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Bipolar Medication Mindfulness


Living with bipolar disorder often means taking medications regularly. That alone is a tough pill to swallow. Finding the right medicine “cocktail” often involves a month (or longer) journey of trials and adjustments. But once you find the right medicine and dose(s), taking your medication every day, as prescribed, drives the recovery and mood maintenance engines. Missing medicine or taking it at wildly different times each day makes it hard for the medicine to do its job and for you and your doctor to get a clear picture of what’s working, what’s not, and which medication may be causing undesirable side effects.

3 thoughts on “Bipolar Medication Mindfulness

  • March 4, 2017 at 11:29 pm

    I cant believe i have to write theis whole thing again. 99.9% of the quacks I have gone to over the years are idiots. I have gone to psychologists/psychiatrists/fnps. They dont listen dont give a shit. Just want their money. One guy talked about his life, summer home, fancey car and prescribed new drugs to me at the end of the session. got rid of him. Waste of my hard earned money, but filled his pockets, im sure from the pharamcutical company kickbacks. The next fnp started me on Abilify with side effects of tarkov dyskinesia. Two sessions after I mentioned I was having effects on my mouth I was told she noticed it the week before. She didnt stop the drug. Really??? i already have essential tremors, but that didnt seem important. IDIOT! i went to two other “professionals” (what a joke) telling them i switched because I was given a drug with tarkov dyskinesia side effects whcih EFFECTED ME, so I needed that to be known for future prescriptions. Both idiots prescribed meds with the same side effects. I questioned the first guy and he said, Ill have to check my records. IDIOT!! The next guy did the same thing and within weeks the side effects started again. I called to cancel the recheck appointment because I stopped the drugs,and he had the nerve to charge me a now show fee. Once again, who cares about the client, lets just make more money. I am now no longer seeing anyone. No one to trust. Im taking my chances without the drugs. MY life doesnt seem to mmatter to the idiots who claim that they do, so what is the difference. Maybe if some of these yahoos had any life experience with bipolar, depression, anxiety, panin attacks, ptsd, or any other emotional hardship, instead of reading it from booksj(and of coarse learning how to have a successsful, financially secure practice), they may be able to relate to someone who is in crisis and truely needs help. One last story from an IDIOT. I was asked how I was doing at the beginning of my 15 minuteS (or should I say MY 3 minute session). I told the professional (ha!!) that my sister had just commited suicide. At the end of his rambling, he said “is there anything else bothering you? I said, besides the agony i am going through with my sister taking her life?? He said, oh yeah, you did say that. IDIOT!! IDIOT!! how can anyone talk you down from the edge when youve been desparately reaching out for help for years and years and all thats out there are egotistical asshole who have NO CLUE!! I cant do it any more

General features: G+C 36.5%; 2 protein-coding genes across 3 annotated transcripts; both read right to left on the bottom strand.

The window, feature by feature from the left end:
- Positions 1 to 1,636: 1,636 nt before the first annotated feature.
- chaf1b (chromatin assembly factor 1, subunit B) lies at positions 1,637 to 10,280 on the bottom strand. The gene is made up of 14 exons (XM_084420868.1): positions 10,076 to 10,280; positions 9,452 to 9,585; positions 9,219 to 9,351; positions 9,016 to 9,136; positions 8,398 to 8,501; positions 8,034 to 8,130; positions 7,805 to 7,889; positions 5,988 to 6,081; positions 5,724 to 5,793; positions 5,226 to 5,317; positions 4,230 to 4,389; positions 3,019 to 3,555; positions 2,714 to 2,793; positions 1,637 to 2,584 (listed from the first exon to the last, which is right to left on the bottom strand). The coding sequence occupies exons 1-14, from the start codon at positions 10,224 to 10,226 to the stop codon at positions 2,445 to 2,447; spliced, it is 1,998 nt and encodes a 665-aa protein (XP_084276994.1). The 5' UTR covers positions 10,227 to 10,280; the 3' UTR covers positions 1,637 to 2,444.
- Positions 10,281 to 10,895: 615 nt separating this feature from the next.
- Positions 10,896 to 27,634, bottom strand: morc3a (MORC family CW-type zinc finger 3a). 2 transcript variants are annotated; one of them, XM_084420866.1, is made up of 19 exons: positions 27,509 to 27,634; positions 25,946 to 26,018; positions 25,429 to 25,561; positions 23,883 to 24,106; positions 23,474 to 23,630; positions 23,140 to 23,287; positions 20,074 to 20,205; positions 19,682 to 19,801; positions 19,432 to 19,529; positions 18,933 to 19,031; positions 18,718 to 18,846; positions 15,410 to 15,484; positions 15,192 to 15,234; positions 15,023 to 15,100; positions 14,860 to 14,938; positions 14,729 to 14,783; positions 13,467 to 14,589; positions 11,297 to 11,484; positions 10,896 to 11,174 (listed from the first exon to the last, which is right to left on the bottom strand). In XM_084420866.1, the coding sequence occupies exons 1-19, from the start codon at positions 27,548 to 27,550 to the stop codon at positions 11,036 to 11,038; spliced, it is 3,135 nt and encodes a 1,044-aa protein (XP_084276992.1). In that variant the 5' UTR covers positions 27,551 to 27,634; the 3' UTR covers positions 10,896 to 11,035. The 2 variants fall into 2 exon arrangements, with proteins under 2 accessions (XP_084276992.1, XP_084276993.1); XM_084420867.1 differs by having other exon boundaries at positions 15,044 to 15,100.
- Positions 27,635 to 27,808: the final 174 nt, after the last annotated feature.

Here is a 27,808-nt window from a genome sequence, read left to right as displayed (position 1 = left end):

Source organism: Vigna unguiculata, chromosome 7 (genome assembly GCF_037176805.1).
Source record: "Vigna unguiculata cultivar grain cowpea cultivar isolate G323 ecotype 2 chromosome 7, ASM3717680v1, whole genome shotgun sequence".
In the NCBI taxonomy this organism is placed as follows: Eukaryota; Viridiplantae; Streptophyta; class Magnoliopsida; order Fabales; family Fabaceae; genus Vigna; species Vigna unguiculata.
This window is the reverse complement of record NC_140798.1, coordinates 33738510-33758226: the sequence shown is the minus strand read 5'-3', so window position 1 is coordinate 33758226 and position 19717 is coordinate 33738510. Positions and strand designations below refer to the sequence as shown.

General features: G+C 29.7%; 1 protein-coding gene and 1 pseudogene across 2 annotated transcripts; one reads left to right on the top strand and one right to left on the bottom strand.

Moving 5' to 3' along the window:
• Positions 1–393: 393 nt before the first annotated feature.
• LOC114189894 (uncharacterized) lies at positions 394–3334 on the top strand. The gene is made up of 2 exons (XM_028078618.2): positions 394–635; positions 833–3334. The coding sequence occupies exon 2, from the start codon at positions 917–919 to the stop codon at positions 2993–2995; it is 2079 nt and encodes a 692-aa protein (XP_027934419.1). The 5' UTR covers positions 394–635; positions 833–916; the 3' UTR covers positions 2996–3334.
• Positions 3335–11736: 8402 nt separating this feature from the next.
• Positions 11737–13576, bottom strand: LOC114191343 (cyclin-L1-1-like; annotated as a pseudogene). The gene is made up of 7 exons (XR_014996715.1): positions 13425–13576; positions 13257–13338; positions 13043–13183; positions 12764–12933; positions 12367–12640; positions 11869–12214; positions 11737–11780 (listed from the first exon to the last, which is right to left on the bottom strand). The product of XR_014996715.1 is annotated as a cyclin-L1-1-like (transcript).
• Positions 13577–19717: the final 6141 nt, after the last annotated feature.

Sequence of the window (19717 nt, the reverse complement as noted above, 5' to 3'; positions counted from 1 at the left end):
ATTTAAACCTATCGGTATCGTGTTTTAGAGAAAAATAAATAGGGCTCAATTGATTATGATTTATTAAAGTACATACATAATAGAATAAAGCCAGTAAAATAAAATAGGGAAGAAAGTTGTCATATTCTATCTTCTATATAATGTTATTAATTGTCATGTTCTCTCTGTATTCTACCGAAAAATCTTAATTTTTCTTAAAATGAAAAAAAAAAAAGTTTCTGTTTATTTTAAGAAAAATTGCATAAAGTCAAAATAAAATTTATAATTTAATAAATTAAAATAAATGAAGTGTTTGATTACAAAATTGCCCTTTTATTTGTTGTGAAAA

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  • April 23, 2017 at 6:03 pm

    I learned first-hand the importance of bipolar medication mindfulness when I took the dosage of night medication (Seroquel, Prozac, clonazpam) again the next morning and was half asleep. I didn’t realize that I had done this. About a hour or so later, I was staggering when I walked and I had trouble hitting the right keys on my keyboard. A friend came by and became alarmed when he noticed that I was also slurring my words. He was afraid I’d had a stroke (I’m 67) and called 911 for an ambulance. I was pretty fogging and didn’t realize I had a problem! Long story short: I was examined for the signs of a stroke and kept overnight for observation (no meds). It wasn’t until the neurologist who examined me asked about medication I had taken that day. Uh-oh! I remembered that I had taken my night time dose again that morning. And there it was! I was relieved that I didn’t have a stroke but felt really stupid about what I did.The next morning, I could walk and talk normally and was discharged. I called my psychiatrist and he had already received the report from the neurologist at the hospital. He thought I purposely double-dosed. I really felt like an idiot. I bought a pill box with separate places for am and pm dosages so I wouldn’t get it mixed up again. Hope others will learn from my experience and practice bipolar medication mindfulness.

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  • April 25, 2017 at 3:09 pm

    I like the idea that medication requires mindfulness to work (and that it’s not simply some passive quick fix). Without the other parts of my routine that strengthen my mindfulness (meditation, acupuncture, exercise, etc.) the medication wouldn’t be as effective.

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